The hideaway

Princess Margaret described the Caribbean island of Mustique as “the only place I can relax”, and you’d have no trouble unwinding at Tanama, a five-bedroom villa with a pool and a grand pavilion that’s perfect for parties. You can walk to the airstrip for private flights to the larger islands. $7.75m.

The cottage

You can see the Three Peaks from Wildman’s Barn, on the southern edge of the Yorkshire Dales National Park. Set in 3½ acres, it has four bedrooms, a double-height living area and a self-contained one-bedroom annexe. Clapham station, a mile away, has trains to Leeds and Lancaster. £800,000.

The townhouse

On the banks of the River Cherwell, in the North Oxford conservation area, this Edwardian house has four bedrooms, an Aga, mature gardens and a vast games room with a roof terrace on the second floor. You can walk to chichi Summertown and the prestigious Dragon prep school is on the doorstep. £4m.

The pied-à-terre

Pevsner described the Beaux Arts building in Holloway, north London, as “an angular version of Edwardian baroque… with brick channelling and a hint of Lutyens”. This one-bedroom flat has an open-plan living area, a study and a parking space; the owner can use the gym, communal gardens and concierge service. £500,000.

Quirks of history

quirk white elephant 10.12

A “white elephant” refers to a possession that is “unwanted, expensive and difficult to maintain”, says Matthew Sweet in The Economist. The phrase can be traced back to the kings of Siam (now Thailand), who used the gift of an albino elephant as an “extravagant form of punishment”. Too sacred to be put to work, the beasts did nothing but consume their owner’s resources and defecate in his courtyard.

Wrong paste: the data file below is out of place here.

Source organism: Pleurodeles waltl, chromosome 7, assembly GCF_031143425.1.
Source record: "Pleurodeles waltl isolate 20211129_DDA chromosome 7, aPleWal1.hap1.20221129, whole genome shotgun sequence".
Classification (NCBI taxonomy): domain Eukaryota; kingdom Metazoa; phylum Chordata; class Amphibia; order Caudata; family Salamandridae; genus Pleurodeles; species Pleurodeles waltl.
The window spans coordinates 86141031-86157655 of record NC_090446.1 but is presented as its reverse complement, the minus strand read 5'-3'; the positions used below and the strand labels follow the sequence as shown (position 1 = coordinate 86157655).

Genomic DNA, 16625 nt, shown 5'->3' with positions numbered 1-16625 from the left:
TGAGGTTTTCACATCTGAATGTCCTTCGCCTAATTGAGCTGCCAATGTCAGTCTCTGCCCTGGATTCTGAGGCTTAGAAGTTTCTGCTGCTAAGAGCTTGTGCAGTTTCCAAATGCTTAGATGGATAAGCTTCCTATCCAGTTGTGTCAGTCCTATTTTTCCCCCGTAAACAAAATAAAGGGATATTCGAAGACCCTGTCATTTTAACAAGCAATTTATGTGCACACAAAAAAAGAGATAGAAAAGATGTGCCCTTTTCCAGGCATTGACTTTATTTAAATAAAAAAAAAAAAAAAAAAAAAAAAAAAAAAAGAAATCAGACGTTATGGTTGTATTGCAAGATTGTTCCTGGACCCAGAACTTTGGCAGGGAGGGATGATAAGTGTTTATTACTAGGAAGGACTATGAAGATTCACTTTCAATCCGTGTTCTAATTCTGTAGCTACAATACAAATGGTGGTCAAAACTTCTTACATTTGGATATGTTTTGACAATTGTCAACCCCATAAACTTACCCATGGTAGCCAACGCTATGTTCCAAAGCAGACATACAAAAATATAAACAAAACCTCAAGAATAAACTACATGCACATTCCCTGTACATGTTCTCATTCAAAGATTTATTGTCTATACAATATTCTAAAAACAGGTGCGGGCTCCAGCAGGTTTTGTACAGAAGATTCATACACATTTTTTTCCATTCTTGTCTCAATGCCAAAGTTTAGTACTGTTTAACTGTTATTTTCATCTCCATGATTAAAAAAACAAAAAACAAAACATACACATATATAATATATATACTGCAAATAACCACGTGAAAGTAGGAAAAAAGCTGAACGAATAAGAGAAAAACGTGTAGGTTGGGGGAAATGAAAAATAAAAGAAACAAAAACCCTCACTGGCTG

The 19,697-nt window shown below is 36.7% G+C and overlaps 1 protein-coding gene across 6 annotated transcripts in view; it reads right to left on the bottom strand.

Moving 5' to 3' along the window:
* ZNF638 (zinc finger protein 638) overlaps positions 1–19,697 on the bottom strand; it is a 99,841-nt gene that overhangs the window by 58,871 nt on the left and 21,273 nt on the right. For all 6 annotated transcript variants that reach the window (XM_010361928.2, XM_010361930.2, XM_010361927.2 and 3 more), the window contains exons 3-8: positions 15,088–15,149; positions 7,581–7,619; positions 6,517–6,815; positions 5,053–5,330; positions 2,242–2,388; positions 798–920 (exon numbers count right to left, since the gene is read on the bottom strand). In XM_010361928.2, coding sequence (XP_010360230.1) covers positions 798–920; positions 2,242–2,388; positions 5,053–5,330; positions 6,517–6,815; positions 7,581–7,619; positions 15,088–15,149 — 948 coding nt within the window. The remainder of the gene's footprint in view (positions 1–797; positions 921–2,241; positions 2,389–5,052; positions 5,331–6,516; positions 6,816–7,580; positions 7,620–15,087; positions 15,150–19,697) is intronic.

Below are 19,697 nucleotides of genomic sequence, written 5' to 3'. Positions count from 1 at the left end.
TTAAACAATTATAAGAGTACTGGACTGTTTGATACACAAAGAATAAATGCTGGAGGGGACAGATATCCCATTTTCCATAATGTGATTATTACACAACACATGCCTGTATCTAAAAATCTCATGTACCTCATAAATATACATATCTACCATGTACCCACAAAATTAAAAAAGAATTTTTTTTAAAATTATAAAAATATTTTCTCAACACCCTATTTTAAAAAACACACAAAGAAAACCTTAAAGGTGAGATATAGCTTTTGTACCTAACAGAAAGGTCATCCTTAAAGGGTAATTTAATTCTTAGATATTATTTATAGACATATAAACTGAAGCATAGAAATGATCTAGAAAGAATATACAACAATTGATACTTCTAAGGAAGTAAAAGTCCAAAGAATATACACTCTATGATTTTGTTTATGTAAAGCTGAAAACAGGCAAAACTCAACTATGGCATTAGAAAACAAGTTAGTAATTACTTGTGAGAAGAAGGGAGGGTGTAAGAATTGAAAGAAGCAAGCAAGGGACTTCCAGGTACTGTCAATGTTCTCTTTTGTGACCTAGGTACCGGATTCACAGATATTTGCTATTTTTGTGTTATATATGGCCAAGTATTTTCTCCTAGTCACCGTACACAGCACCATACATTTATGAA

On the money

Charity’s no act for Michael Sheen

Michael Sheen has turned himself into a “not-for-profit actor”, he tells The Big Issue. The 52-year-old got the idea while helping to organise the Homeless World Cup in Cardiff in 2019, when funding for the £2m event fell through at the last minute. He put everything he had into keeping it going, “all my money” – he sold two houses, one in the UK and one in the US, and moved back to his native Wales. “It was incredibly scary and stressful”, he says, “and I’ll be paying for it for a long time.”


Dec 7: Kuwait City, 24C ☁️

Dec 8: Brighton, 8C 🌊

Dec 9: Lake Tuz, Turkey, 6C ☀️

Dec 9: Rome, 13C 🌪

Dec 9: Vosges Mountains, France, 5C ❄️

Dec 10: Byron Bay, Australia, 31C 🐫